For those that may not be aware, the Environmental Protection Agency, which administers these grants, has estimated that over a 20-year period, our communities will need to spend $660 billion for drinking water and wastewater infrastructure repairs and renovations.

Obviously, we can’t provide that level of funding during these tough budgetary times, but what we were able to provide, with our reduced allocation, will go a long way toward helping our communities tackle their crumbling infrastructure and provide their residents with more reliable and cleaner water.  It will also have the benefit of creating thousands of construction jobs to put more Americans back to work.

Second, the bill provides $1.8 billion for wildland fire suppression activities.  It’s very important that we’re providing that level of funding because that’s the same amount that’s been spent, on average, in each of the last three fiscal years.

For the first time in more than 10 years, we will be providing our federal firefighters the resources they need well before they run out of money.

The fact that we’re providing this level of funding is extremely important.  By appropriating upfront what we know is actually going to be needed, based on prior experience, we allow the Forest Service and the Interior Department to break the cycle of borrowing from other accounts and then hoping Congress agrees to repay that money. We’ve been criticized for doing this. It is good criticism. And in this bill, it is remedied.

The bill also includes $107 million in grants to help State and local cooperators fund their own firefighting and fuels reduction efforts, that’s a 2 percent increase over the 2009 level.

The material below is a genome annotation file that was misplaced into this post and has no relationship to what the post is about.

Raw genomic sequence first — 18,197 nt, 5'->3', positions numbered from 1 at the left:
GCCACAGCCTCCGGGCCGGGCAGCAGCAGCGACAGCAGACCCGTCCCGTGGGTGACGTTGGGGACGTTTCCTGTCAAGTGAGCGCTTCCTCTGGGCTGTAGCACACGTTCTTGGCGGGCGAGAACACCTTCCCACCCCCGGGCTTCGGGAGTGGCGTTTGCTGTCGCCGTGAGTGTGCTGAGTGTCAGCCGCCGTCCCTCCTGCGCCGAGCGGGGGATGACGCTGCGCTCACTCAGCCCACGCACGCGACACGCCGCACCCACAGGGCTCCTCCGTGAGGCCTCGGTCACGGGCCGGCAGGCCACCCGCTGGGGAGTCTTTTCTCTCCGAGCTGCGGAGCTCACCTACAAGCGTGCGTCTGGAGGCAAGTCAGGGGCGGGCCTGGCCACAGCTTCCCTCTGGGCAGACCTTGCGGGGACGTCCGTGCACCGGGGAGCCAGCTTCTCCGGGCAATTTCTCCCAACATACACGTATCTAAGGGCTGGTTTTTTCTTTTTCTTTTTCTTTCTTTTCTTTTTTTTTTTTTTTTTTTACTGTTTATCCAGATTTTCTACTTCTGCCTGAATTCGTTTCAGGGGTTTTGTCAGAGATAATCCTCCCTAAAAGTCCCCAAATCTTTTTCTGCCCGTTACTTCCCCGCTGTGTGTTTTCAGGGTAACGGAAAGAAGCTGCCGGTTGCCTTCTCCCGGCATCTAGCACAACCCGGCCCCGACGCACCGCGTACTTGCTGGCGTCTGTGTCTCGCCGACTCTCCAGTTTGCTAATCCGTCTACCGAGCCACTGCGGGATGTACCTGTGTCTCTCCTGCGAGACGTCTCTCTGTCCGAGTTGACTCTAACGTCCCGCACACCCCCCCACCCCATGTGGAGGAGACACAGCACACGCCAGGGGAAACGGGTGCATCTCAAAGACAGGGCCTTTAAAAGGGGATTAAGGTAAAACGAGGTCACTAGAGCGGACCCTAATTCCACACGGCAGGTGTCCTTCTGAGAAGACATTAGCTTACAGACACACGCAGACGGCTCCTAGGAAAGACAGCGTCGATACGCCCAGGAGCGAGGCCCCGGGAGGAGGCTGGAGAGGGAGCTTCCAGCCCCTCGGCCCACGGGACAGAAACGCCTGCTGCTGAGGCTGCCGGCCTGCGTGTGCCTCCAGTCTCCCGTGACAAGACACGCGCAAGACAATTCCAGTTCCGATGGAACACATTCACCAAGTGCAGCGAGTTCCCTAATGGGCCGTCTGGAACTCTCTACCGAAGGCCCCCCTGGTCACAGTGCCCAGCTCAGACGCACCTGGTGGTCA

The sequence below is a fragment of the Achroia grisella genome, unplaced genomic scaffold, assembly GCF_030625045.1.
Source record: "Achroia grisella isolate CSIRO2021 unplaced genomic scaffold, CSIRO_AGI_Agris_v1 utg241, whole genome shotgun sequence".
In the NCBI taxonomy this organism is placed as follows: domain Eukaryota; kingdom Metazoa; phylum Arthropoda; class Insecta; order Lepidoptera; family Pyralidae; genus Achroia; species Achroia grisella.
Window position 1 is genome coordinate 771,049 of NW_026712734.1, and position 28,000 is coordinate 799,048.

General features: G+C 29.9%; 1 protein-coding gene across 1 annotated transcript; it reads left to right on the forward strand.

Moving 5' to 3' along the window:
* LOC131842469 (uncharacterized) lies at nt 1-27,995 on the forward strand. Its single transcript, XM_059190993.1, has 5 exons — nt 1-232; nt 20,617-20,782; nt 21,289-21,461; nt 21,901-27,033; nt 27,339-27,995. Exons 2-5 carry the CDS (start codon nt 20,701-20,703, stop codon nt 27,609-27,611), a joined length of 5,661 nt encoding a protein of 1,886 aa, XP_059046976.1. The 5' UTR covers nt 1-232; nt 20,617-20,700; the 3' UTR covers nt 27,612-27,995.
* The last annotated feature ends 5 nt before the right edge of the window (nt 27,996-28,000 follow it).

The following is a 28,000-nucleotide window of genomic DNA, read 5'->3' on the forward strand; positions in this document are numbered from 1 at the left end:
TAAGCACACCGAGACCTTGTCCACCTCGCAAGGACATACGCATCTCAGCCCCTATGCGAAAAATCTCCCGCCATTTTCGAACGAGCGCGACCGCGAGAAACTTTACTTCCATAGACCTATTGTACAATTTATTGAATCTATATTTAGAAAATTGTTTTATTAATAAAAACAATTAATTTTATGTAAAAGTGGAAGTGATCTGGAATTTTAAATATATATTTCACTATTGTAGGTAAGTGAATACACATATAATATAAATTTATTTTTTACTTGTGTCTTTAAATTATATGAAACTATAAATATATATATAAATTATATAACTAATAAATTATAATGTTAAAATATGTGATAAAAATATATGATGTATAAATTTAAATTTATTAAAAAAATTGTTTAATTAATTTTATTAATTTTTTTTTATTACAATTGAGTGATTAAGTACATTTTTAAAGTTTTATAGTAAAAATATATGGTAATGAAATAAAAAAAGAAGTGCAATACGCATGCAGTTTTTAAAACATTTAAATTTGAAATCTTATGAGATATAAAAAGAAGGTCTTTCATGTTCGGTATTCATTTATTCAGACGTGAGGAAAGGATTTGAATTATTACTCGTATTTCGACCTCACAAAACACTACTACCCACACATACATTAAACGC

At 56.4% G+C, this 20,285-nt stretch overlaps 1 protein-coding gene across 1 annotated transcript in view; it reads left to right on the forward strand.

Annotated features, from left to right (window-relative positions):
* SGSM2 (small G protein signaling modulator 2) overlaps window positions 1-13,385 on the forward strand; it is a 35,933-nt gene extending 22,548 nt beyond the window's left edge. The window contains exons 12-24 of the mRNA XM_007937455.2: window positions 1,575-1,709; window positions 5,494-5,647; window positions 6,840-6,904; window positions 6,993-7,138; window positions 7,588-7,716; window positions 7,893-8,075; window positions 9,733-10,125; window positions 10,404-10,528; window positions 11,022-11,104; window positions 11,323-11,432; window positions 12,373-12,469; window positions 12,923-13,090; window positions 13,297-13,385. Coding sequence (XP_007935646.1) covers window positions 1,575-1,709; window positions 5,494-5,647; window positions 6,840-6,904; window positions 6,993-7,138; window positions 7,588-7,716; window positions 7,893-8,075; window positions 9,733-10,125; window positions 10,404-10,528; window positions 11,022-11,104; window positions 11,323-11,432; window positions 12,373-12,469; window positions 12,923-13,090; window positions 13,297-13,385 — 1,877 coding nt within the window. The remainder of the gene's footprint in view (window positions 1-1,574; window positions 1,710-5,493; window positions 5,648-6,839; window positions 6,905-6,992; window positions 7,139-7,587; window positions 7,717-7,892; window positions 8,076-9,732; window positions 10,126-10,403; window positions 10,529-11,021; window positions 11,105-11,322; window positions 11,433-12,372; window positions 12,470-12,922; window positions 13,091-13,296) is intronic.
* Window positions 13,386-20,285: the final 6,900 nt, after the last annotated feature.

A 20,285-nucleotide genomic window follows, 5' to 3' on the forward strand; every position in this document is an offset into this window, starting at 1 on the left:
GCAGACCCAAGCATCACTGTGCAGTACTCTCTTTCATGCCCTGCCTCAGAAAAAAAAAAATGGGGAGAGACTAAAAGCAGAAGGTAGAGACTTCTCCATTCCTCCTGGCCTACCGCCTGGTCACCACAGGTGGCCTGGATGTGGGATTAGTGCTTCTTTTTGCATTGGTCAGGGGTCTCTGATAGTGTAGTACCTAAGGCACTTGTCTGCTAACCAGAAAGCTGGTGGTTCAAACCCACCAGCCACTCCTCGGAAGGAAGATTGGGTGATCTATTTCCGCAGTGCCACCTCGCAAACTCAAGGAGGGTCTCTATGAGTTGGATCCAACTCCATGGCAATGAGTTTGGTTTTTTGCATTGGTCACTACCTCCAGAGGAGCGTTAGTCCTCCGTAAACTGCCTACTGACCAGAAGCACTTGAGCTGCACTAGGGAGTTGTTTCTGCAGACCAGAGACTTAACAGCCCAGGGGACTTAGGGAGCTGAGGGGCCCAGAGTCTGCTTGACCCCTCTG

And it provides $556 million for hazardous fuels reduction projects on Federal lands nationwide, a 7 percent increase over last year.   Now that’s critical. My State is burning up. We lost 1.5 million acres from fire last year. So, hazardous mitigation of fuels becomes very critical.

As important as it is to provide our federal firefighters with the funds they need for suppression, it’s just as important that we make fuels reduction funds available so that these agencies can begin to get in front of the problem and prevent these catastrophic wildland fires, or at least reduce their catastrophic potential.

The money provided in this bill will allow the Forest Service and the Interior Department to treat 3.5 million acres of fire-prone federal lands.  That’s 3.5 million acres of fire-prone federal land. This will reduce the risk of catastrophic wildfires like the one being fought right now in Southern California.

Let me say something about that fire. The Station Fire is still burning in the foothills of Los Angeles. The fire has swept through canyons that are drowning under decades’ worth of dense vegetation.  As of Tuesday, the fire has burned 160,000 acres, destroyed 183 homes and other buildings, and cost more than $90 million to fight.  More than 8,000 firefighters have battled the blaze – and, tragically, two firefighters have lost their lives.